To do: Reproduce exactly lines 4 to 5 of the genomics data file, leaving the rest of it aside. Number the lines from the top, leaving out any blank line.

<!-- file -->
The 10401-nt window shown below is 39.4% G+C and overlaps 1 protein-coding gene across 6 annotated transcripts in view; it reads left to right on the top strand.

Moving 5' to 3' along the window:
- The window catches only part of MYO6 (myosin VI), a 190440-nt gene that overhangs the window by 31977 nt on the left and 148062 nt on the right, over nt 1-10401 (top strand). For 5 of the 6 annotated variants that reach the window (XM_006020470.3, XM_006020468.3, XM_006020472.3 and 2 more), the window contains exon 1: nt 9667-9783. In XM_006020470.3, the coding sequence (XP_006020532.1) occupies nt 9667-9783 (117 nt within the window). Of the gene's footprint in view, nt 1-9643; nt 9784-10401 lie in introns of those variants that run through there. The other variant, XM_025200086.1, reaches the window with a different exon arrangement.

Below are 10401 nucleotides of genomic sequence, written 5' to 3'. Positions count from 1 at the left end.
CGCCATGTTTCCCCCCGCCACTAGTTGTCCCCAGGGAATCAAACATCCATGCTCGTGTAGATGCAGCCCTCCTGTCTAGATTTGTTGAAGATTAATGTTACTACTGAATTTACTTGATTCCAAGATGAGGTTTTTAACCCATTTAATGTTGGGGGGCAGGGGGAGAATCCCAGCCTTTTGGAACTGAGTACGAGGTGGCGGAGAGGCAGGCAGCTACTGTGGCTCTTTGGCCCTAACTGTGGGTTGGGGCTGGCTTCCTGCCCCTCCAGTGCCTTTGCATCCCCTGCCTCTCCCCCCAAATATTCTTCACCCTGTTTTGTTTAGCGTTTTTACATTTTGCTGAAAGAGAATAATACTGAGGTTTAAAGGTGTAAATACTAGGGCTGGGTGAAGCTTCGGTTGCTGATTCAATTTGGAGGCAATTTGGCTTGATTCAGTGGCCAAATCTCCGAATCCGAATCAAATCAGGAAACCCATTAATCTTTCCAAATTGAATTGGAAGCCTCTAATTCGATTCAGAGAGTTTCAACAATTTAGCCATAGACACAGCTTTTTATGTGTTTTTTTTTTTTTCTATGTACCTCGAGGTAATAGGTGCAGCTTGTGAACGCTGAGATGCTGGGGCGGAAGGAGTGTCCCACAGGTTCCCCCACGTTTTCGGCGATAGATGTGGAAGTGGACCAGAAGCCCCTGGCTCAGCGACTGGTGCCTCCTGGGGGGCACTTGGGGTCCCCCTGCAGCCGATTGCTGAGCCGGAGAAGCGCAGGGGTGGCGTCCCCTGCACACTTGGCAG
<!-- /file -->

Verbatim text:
Below are 10401 nucleotides of genomic sequence, written 5' to 3'. Positions count from 1 at the left end.
CGCCATGTTTCCCCCCGCCACTAGTTGTCCCCAGGGAATCAAACATCCATGCTCGTGTAGATGCAGCCCTCCTGTCTAGATTTGTTGAAGATTAATGTTACTACTGAATTTACTTGATTCCAAGATGAGGTTTTTAACCCATTTAATGTTGGGGGGCAGGGGGAGAATCCCAGCCTTTTGGAACTGAGTACGAGGTGGCGGAGAGGCAGGCAGCTACTGTGGCTCTTTGGCCCTAACTGTGGGTTGGGGCTGGCTTCCTGCCCCTCCAGTGCCTTTGCATCCCCTGCCTCTCCCCCCAAATATTCTTCACCCTGTTTTGTTTAGCGTTTTTACATTTTGCTGAAAGAGAATAATACTGAGGTTTAAAGGTGTAAATACTAGGGCTGGGTGAAGCTTCGGTTGCTGATTCAATTTGGAGGCAATTTGGCTTGATTCAGTGGCCAAATCTCCGAATCCGAATCAAATCAGGAAACCCATTAATCTTTCCAAATTGAATTGGAAGCCTCTAATTCGATTCAGAGAGTTTCAACAATTTAGCCATAGACACAGCTTTTTATGTGTTTTTTTTTTTTTCTATGTACCTCGAGGTAATAGGTGCAGCTTGTGAACGCTGAGATGCTGGGGCGGAAGGAGTGTCCCACAGGTTCCCCCACGTTTTCGGCGATAGATGTGGAAGTGGACCAGAAGCCCCTGGCTCAGCGACTGGTGCCTCCTGGGGGGCACTTGGGGTCCCCCTGCAGCCGATTGCTGAGCCGGAGAAGCGCAGGGGTGGCGTCCCCTGCACACTTGGCAG